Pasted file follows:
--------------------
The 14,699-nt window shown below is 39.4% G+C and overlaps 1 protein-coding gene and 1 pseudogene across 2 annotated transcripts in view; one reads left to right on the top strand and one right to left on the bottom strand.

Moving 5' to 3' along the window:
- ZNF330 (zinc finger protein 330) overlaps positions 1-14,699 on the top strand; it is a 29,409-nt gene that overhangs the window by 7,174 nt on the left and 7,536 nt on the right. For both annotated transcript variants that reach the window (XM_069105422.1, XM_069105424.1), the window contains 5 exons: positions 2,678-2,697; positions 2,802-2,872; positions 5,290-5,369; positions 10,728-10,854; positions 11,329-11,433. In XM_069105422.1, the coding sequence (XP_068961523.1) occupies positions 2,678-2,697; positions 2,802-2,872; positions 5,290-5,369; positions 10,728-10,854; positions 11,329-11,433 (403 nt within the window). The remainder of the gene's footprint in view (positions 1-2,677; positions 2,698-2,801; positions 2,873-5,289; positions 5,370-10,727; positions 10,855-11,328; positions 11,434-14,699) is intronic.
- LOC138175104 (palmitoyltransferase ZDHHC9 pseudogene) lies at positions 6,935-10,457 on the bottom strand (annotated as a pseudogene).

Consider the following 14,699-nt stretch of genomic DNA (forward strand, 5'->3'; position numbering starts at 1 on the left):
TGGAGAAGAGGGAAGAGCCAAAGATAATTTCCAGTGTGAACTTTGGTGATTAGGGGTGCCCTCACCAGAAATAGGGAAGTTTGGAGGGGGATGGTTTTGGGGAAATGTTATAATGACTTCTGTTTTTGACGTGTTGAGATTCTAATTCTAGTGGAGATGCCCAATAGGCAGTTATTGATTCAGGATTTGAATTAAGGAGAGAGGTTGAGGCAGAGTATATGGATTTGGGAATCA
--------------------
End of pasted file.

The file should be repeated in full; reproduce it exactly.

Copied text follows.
The 14,699-nt window shown below is 39.4% G+C and overlaps 1 protein-coding gene and 1 pseudogene across 2 annotated transcripts in view; one reads left to right on the top strand and one right to left on the bottom strand.

Moving 5' to 3' along the window:
- ZNF330 (zinc finger protein 330) overlaps positions 1-14,699 on the top strand; it is a 29,409-nt gene that overhangs the window by 7,174 nt on the left and 7,536 nt on the right. For both annotated transcript variants that reach the window (XM_069105422.1, XM_069105424.1), the window contains 5 exons: positions 2,678-2,697; positions 2,802-2,872; positions 5,290-5,369; positions 10,728-10,854; positions 11,329-11,433. In XM_069105422.1, the coding sequence (XP_068961523.1) occupies positions 2,678-2,697; positions 2,802-2,872; positions 5,290-5,369; positions 10,728-10,854; positions 11,329-11,433 (403 nt within the window). The remainder of the gene's footprint in view (positions 1-2,677; positions 2,698-2,801; positions 2,873-5,289; positions 5,370-10,727; positions 10,855-11,328; positions 11,434-14,699) is intronic.
- LOC138175104 (palmitoyltransferase ZDHHC9 pseudogene) lies at positions 6,935-10,457 on the bottom strand (annotated as a pseudogene).

Consider the following 14,699-nt stretch of genomic DNA (forward strand, 5'->3'; position numbering starts at 1 on the left):
TGGAGAAGAGGGAAGAGCCAAAGATAATTTCCAGTGTGAACTTTGGTGATTAGGGGTGCCCTCACCAGAAATAGGGAAGTTTGGAGGGGGATGGTTTTGGGGAAATGTTATAATGACTTCTGTTTTTGACGTGTTGAGATTCTAATTCTAGTGGAGATGCCCAATAGGCAGTTATTGATTCAGGATTTGAATTAAGGAGAGAGGTTGAGGCAGAGTATATGGATTTGGGAATCA